• Genesis moves form the general to the specific in its messianic predictions:


• Christ is also seen in people and events that serve as types.

(A type is a historical fact that illustrates a spiritual truth.)

• Adam is "a type of Him who was to come" (Romans 5:14). Both entered the world through a special act of God as sinless men. Adam is the head of the old creation; Christ is the Head of the new creation.

• Abel's acceptable offering of a blood sacrifice points to Christ, and there is a parallel in his murder by Cain.

• Melchizedek ("righteous king") is "made like the Son of God" (Hebrews 7:3). He is the king of Salem ("peace") who brings forth bread and wine and is the priest of the Most High God.

• Joseph is also a type of Christ.

Joseph and Christ are both objects of special love by their fathers, both are hated by their brethren, both are rejected as rulers over their brethren, both are conspired against and sold for silver, both are condemned though innocent, and both are raised from humiliation to glory by the power of God.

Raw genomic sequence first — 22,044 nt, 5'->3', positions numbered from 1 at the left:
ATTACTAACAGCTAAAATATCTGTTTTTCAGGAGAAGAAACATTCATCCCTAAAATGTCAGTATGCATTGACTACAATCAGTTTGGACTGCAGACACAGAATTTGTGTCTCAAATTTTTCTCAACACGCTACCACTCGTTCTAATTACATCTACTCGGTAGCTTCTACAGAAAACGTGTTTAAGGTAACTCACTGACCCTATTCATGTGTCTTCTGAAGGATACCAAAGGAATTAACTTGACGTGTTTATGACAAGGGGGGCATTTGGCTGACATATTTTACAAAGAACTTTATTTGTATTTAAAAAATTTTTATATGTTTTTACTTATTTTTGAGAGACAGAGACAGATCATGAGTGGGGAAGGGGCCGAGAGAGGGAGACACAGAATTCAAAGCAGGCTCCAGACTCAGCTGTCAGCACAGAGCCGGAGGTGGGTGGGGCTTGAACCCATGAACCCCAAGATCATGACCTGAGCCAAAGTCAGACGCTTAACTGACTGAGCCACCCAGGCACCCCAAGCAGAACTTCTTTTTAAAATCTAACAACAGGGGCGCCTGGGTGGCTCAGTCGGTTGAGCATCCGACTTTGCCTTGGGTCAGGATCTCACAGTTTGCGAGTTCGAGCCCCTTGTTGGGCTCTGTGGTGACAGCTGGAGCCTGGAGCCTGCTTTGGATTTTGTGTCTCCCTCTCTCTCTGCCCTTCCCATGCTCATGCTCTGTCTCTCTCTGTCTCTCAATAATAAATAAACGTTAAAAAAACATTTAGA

Place in the Bible

• Genesis provides a historical perspective for the rest of the Bible by covering more time than all the other biblical books combined.

• This sweeping scope from Eden to Ur to Haran to Canaan to Egypt makes it the introduction not only to the Pentateuch but also to the Scriptures as a whole.

• Genesis gives the foundation for all the great doctrines of the Bible.

• It shows how God overcomes man's failure under different conditions. Genesis is especially crucial to an understanding of Revelation, because the first and last three chapters of the Bible are so intimately related.

Survey of Genesis

• Four Great Events